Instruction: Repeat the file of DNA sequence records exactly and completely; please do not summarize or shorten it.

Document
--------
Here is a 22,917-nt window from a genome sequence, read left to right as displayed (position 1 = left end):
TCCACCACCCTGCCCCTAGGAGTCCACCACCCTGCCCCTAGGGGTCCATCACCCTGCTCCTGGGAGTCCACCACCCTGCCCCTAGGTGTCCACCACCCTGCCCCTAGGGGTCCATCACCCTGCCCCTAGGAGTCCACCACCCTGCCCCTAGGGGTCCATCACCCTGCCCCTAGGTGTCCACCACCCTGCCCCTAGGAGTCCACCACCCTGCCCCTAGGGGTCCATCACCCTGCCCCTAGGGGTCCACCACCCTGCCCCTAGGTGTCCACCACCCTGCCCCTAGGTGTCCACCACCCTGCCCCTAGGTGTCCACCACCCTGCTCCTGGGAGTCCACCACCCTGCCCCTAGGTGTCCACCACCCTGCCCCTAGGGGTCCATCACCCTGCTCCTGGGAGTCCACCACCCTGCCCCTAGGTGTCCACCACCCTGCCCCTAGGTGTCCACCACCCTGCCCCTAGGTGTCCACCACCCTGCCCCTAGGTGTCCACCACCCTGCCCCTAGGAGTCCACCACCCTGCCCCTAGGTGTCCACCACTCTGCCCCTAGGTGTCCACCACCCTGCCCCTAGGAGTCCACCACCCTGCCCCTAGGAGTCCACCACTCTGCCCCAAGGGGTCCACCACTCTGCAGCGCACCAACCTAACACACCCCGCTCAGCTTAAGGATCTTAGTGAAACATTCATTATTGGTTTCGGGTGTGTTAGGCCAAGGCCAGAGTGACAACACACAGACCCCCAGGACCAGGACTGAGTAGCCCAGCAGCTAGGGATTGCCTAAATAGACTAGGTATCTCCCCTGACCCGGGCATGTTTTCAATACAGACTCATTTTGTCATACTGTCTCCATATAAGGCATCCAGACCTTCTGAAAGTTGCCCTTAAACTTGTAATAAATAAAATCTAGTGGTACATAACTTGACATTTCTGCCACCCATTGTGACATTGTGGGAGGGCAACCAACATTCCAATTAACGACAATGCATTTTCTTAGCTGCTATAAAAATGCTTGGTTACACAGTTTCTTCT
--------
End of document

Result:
Here is a 22,917-nt window from a genome sequence, read left to right as displayed (position 1 = left end):
TCCACCACCCTGCCCCTAGGAGTCCACCACCCTGCCCCTAGGGGTCCATCACCCTGCTCCTGGGAGTCCACCACCCTGCCCCTAGGTGTCCACCACCCTGCCCCTAGGGGTCCATCACCCTGCCCCTAGGAGTCCACCACCCTGCCCCTAGGGGTCCATCACCCTGCCCCTAGGTGTCCACCACCCTGCCCCTAGGAGTCCACCACCCTGCCCCTAGGGGTCCATCACCCTGCCCCTAGGGGTCCACCACCCTGCCCCTAGGTGTCCACCACCCTGCCCCTAGGTGTCCACCACCCTGCCCCTAGGTGTCCACCACCCTGCTCCTGGGAGTCCACCACCCTGCCCCTAGGTGTCCACCACCCTGCCCCTAGGGGTCCATCACCCTGCTCCTGGGAGTCCACCACCCTGCCCCTAGGTGTCCACCACCCTGCCCCTAGGTGTCCACCACCCTGCCCCTAGGTGTCCACCACCCTGCCCCTAGGTGTCCACCACCCTGCCCCTAGGAGTCCACCACCCTGCCCCTAGGTGTCCACCACTCTGCCCCTAGGTGTCCACCACCCTGCCCCTAGGAGTCCACCACCCTGCCCCTAGGAGTCCACCACTCTGCCCCAAGGGGTCCACCACTCTGCAGCGCACCAACCTAACACACCCCGCTCAGCTTAAGGATCTTAGTGAAACATTCATTATTGGTTTCGGGTGTGTTAGGCCAAGGCCAGAGTGACAACACACAGACCCCCAGGACCAGGACTGAGTAGCCCAGCAGCTAGGGATTGCCTAAATAGACTAGGTATCTCCCCTGACCCGGGCATGTTTTCAATACAGACTCATTTTGTCATACTGTCTCCATATAAGGCATCCAGACCTTCTGAAAGTTGCCCTTAAACTTGTAATAAATAAAATCTAGTGGTACATAACTTGACATTTCTGCCACCCATTGTGACATTGTGGGAGGGCAACCAACATTCCAATTAACGACAATGCATTTTCTTAGCTGCTATAAAAATGCTTGGTTACACAGTTTCTTCT